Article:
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Last updated: 18 May, 2005 - Published 17:59 GMT
 
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AHRC: doctors behaviour ‘irresponsible’
 
A hospital ward
Doctors has argued that the leg had to be amputated to save patient's life
Human rights activist and watchdogs expressed concern of the behaviour of the doctors’ and media for ignoring the victim’s account whose leg was amputated by mistake.

The Hong Kong-based Asian Human Rights Commission (AHRC) urged the police to take into custody all the documents relating to the matter “before any of these documents disappear or is being damaged”.

A leaflet has been distributed in Negombo against the Right to Life campaign group.

“The leaflet has claimed to be signed by the doctors of the Negombo hospital. It says we arte conspiring against the doctors,” coordinating secretary of Right to Life Philip Dissanayake told BBC Sinhala.

He said the organisation has written to the director of the hospital to verify the issue.

Sitthi Naseera was admitted to the Negombo hospital in late February to treat a boil on the sole of her left foot.

But she was taken to the operating theatre and had had her left leg cut off without her knowledge or consent on March 1.

"I came to know that due to a mix up in the documents my leg was amputated, instead of the person who was waiting with me in the operating theatre," Naseera has said in the affidavit.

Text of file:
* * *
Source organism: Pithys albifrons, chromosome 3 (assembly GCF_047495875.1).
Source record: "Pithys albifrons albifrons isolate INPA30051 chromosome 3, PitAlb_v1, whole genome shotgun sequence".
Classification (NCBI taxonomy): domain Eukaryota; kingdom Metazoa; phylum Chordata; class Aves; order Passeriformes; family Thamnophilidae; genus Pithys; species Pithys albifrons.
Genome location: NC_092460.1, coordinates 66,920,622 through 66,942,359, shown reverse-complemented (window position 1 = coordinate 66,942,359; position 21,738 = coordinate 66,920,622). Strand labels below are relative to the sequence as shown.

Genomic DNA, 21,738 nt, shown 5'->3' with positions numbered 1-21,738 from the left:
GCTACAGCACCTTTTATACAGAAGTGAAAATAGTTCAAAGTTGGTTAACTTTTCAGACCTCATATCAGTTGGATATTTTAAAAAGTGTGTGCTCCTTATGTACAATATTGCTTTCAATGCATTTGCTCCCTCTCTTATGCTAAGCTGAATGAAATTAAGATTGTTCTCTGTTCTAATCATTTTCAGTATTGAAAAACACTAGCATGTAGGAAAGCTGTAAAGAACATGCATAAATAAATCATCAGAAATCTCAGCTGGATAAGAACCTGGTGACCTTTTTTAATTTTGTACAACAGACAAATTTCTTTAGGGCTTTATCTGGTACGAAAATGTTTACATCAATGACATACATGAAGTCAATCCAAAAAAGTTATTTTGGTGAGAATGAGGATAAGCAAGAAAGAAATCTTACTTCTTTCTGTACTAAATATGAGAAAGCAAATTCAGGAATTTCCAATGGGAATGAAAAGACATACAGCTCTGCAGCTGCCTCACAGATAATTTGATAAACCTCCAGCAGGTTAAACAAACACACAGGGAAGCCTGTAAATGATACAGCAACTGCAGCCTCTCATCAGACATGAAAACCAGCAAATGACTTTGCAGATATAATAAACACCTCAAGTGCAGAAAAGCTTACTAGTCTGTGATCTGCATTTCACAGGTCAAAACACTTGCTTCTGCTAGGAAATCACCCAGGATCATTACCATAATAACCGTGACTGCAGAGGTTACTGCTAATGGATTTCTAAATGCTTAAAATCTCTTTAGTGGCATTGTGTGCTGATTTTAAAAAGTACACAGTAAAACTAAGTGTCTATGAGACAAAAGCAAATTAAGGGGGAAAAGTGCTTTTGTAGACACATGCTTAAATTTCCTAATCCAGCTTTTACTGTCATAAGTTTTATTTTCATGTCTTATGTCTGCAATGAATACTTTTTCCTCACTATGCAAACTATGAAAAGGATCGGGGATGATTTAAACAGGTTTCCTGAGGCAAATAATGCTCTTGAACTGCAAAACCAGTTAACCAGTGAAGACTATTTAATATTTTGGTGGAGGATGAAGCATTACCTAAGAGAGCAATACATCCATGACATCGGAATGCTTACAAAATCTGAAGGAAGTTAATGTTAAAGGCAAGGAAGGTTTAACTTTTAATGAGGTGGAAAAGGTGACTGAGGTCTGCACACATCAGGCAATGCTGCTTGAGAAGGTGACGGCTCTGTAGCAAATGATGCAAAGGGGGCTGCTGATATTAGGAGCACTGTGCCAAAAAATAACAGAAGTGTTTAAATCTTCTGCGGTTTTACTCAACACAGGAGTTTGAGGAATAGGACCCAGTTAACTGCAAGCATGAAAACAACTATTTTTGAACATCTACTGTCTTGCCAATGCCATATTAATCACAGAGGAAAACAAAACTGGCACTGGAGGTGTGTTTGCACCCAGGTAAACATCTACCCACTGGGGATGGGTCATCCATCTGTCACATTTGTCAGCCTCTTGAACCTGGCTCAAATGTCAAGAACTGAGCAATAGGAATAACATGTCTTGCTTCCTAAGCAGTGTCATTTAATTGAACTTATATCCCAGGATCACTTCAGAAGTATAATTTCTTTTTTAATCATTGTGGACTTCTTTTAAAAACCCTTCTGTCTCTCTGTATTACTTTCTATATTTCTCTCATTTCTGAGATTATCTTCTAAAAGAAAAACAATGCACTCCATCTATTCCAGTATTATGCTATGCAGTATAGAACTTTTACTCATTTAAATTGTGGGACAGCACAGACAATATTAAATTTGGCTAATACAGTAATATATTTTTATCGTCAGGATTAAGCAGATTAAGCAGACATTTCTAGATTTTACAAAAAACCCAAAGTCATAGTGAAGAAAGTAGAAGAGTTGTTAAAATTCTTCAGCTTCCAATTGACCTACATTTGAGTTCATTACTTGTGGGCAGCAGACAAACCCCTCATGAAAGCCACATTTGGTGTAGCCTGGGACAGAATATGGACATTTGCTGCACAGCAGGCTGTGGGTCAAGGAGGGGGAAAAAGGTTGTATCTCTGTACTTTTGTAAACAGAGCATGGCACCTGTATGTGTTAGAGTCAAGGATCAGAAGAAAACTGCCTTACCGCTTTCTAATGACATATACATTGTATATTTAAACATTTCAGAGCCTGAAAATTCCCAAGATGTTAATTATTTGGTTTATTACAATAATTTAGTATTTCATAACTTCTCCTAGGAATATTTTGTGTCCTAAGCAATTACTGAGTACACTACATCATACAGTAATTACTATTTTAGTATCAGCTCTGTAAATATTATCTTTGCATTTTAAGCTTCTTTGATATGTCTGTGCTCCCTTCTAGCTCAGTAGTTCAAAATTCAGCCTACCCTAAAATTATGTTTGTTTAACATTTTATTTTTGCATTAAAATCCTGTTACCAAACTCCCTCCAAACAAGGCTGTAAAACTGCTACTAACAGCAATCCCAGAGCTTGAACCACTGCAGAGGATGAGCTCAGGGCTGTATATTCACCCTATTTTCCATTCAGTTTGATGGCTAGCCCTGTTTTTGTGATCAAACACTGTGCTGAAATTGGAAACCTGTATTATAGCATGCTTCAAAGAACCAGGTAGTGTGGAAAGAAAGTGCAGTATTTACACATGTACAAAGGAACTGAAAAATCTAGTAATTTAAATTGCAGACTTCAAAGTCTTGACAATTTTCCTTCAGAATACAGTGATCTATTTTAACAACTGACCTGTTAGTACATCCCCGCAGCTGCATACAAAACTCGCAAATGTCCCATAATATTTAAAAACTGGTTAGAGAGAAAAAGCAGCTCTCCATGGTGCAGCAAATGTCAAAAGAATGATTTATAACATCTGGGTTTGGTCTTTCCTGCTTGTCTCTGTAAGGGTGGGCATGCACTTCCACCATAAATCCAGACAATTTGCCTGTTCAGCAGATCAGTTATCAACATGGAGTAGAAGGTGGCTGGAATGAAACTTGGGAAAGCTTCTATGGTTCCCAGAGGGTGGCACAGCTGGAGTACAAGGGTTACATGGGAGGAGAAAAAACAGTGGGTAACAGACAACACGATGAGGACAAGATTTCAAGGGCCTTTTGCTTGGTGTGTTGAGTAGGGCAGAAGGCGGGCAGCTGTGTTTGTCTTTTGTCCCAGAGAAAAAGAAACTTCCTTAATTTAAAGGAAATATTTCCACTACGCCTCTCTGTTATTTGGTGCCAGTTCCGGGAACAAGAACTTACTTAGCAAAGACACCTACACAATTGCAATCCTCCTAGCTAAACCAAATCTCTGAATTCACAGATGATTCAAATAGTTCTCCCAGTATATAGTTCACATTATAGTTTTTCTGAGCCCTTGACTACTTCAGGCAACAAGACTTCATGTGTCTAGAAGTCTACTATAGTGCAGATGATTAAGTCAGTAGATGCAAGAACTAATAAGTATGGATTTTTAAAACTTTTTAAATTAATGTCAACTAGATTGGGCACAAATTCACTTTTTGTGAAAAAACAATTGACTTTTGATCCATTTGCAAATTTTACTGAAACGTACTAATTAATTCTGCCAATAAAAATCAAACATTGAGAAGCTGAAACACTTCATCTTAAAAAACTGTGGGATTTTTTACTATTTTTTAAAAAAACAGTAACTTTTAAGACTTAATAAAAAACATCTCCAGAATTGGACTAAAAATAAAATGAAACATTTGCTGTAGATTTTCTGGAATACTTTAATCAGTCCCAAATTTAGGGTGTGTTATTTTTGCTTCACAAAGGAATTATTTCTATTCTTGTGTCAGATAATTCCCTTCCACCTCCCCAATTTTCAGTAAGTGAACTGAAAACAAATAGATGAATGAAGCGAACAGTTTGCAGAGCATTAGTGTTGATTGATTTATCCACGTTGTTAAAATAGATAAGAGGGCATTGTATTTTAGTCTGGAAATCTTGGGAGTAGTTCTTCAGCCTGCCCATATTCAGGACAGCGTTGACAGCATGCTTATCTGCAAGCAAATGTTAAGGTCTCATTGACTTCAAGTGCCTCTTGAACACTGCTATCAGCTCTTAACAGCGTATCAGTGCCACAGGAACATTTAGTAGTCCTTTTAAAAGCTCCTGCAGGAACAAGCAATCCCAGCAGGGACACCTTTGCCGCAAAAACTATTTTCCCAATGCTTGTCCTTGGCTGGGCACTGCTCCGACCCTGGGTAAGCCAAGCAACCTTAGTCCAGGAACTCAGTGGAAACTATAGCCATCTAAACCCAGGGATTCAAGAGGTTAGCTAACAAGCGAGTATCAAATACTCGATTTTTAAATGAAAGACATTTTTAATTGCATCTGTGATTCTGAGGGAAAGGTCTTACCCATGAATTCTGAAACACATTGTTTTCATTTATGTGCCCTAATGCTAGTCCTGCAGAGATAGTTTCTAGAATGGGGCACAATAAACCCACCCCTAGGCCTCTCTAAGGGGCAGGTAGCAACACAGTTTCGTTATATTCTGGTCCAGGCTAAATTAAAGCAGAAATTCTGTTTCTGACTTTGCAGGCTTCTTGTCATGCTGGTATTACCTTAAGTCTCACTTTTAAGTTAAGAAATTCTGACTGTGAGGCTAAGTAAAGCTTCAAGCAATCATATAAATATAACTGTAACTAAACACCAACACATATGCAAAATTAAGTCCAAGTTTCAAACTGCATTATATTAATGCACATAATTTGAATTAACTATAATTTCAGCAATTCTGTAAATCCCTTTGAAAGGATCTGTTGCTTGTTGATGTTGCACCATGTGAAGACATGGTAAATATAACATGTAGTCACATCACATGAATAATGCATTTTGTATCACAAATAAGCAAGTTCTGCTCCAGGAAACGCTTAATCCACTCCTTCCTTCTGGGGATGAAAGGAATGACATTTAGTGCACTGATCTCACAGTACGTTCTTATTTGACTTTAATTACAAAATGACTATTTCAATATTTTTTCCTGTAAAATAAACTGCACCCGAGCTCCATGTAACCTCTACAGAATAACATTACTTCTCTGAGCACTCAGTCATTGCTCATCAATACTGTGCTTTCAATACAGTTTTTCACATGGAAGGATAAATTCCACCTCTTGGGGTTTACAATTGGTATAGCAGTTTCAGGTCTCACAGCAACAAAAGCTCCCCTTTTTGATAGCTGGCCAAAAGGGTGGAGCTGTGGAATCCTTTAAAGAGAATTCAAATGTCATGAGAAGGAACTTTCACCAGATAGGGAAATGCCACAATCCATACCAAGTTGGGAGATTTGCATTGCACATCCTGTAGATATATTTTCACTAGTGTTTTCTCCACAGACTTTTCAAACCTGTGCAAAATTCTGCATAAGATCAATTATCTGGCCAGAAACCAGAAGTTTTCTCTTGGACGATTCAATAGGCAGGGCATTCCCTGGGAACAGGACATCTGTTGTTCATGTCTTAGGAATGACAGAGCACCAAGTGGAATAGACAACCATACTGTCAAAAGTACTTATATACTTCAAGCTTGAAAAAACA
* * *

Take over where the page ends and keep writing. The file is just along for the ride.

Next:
The mother-of-six has been pressured, including from two doctors, to withdraw her complaint, the AHRC said in a statement.

AHRC welcomed the police had begun to take action on the matter by recording a statement from the victim on Wednesday morning.

"This is a case of negligence. Neither the woman nor her husband at any point gave their consent to the doctors to cut off her leg," said Bijo Francis, a programmer officer of the AHRC.

"It is sad that the Government Medical Officers Association and some media organisations in Sri Lanka have turned a deaf ear to the victim's complaint and considered that no such mistake was committed," Francis said.

According to the AHRC, the Government Medical Officers Association (GMOA) argued that the leg had to be amputated to save the life of the patient, who was a diabetic, and that her family agreed to the operation.

"This woman's case should be handled the same way people would expect society to respond when the daughter of a prime minister or the wife of a top business leader has had her leg wrongly amputated."

 
 
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